Speaking of Willy, who is so representative of the work done at the Centre Saint-Paul: A native Parisian from the Saint-Antoine suburb, he is a young Catholic despite his eighty years of age. Indeed he was just baptized on Easter of 2009, at the CSP naturally. This conversion intrigues us and Willy explains it to us with cheeky simplicity: "I've got friends in Provence, near Le Barroux, who usually get an extraordinary bread to eat. Every time I praised it, they told me that the nearby Monks made the bread, and immediately added: 'They make good bread, but they're bad priests.' As I understood that what they were being reproached with was being too traditional, my curiosity ended up being whetted and led me to discover Le Barroux. I made a retreat there to begin with, followed up with another until I told the monks of my desire to be baptized. And it was they who told me of the Centre Saint-Paul."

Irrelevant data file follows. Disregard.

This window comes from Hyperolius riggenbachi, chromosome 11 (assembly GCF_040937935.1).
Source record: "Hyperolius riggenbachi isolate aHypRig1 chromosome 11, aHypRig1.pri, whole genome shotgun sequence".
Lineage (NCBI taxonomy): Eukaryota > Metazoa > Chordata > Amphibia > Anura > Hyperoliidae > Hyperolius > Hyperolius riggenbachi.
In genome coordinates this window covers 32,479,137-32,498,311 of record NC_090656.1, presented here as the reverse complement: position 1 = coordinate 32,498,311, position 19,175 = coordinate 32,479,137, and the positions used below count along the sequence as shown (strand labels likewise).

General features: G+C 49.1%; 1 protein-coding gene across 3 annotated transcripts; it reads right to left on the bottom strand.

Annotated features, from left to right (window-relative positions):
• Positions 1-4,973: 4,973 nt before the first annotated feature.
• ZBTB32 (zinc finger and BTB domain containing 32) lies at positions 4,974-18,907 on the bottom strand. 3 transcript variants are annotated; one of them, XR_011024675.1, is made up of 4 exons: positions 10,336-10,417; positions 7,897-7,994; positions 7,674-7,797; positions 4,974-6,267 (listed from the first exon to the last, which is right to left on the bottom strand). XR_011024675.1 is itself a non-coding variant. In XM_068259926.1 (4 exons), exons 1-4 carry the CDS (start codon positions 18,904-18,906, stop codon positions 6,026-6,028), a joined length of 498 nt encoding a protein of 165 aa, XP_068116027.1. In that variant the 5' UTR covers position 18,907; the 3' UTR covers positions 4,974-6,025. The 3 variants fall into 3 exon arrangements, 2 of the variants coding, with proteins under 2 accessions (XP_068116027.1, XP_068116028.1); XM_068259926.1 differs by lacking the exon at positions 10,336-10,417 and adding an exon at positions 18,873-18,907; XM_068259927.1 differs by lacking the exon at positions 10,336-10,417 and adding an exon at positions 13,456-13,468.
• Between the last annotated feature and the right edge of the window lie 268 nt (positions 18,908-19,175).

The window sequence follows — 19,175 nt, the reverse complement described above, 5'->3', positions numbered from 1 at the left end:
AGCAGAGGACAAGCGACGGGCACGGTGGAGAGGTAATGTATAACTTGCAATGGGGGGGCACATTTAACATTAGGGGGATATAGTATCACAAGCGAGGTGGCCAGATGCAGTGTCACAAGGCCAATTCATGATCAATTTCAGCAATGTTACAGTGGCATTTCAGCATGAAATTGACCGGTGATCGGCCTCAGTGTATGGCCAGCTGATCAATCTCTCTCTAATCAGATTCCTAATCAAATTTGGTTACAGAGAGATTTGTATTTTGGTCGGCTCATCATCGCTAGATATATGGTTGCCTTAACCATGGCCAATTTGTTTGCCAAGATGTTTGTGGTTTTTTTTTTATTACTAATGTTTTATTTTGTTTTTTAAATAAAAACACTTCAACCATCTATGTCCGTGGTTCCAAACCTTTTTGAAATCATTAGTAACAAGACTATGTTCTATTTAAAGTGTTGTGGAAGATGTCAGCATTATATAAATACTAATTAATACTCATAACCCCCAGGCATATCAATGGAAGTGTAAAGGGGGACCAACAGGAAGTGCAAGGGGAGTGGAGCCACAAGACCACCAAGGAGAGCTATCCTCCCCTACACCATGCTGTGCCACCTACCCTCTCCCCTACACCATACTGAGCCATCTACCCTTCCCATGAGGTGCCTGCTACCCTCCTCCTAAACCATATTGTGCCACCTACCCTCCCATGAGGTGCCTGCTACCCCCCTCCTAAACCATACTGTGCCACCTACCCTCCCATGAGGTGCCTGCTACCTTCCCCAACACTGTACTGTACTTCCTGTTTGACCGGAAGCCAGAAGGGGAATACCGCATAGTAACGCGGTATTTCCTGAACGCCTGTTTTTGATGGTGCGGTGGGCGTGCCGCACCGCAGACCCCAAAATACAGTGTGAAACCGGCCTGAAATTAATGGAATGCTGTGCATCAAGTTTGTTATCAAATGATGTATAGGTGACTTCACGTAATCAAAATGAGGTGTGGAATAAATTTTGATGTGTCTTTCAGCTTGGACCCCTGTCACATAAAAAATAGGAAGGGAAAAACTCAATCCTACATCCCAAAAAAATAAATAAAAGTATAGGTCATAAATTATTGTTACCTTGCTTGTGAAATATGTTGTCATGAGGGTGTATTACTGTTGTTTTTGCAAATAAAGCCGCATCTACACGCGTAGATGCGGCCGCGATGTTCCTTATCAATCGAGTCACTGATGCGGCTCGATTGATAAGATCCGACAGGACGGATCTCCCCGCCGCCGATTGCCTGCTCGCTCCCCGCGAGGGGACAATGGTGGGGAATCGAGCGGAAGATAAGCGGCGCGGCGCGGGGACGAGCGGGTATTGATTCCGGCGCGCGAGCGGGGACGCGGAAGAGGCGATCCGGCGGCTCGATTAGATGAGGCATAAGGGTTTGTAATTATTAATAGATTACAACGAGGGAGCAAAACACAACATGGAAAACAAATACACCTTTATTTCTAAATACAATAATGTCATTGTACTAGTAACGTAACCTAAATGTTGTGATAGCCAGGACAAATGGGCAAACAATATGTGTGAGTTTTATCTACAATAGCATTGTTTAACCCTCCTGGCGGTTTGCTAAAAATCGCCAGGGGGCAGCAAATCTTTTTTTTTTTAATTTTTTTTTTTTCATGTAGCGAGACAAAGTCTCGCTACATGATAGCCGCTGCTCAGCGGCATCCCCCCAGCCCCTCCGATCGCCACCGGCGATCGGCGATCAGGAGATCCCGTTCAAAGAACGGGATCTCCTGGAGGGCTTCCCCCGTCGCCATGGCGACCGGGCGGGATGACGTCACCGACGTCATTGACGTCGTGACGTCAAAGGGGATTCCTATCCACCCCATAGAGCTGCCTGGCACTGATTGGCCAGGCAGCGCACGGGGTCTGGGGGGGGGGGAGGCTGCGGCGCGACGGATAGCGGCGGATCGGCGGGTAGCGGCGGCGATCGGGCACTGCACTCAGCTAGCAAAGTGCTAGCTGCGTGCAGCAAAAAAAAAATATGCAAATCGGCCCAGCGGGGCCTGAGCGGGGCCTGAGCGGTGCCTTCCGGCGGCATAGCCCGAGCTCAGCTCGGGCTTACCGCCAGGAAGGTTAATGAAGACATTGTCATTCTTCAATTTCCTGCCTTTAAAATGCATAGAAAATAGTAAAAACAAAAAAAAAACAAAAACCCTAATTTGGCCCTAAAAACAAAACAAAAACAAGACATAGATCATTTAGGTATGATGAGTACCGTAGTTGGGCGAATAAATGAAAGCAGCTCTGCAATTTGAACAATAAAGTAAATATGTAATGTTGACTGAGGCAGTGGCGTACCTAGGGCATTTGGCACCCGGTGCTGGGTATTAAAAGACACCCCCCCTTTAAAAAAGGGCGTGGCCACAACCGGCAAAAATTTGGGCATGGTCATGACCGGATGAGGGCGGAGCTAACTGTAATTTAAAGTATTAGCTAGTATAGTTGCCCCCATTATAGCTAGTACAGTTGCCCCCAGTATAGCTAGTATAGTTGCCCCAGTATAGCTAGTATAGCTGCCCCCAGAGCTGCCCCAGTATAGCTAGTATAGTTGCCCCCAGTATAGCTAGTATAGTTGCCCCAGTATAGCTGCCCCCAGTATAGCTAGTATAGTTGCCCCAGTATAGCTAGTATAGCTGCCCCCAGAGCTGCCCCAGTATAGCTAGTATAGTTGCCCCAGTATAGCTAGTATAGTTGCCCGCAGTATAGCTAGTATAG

For Willy, who had no knowledge of the Catholic liturgy, the traditional form of worship was obvious in that he finds it to be "right". Then, coming from the protected jewel-box that is Le Barroux to the discomfort of the Centre Saint-Paul, he admits to have felt "angry when I discovered under what conditions worship is conducted here." Until, that is, he convinced himself that it was tantamount to "the destitution of Christ's nativity in the stable at Bethlehem." Although he harbors no illusion regarding any possible acknowledgement from the ecclesiastical authorities in Paris, Willy nevertheless wishes the diocese to grant some small fraternal attention to its faithful and priests, for there is no doubt in his mind that there would be "even more of the faithful if the worship space were better suited."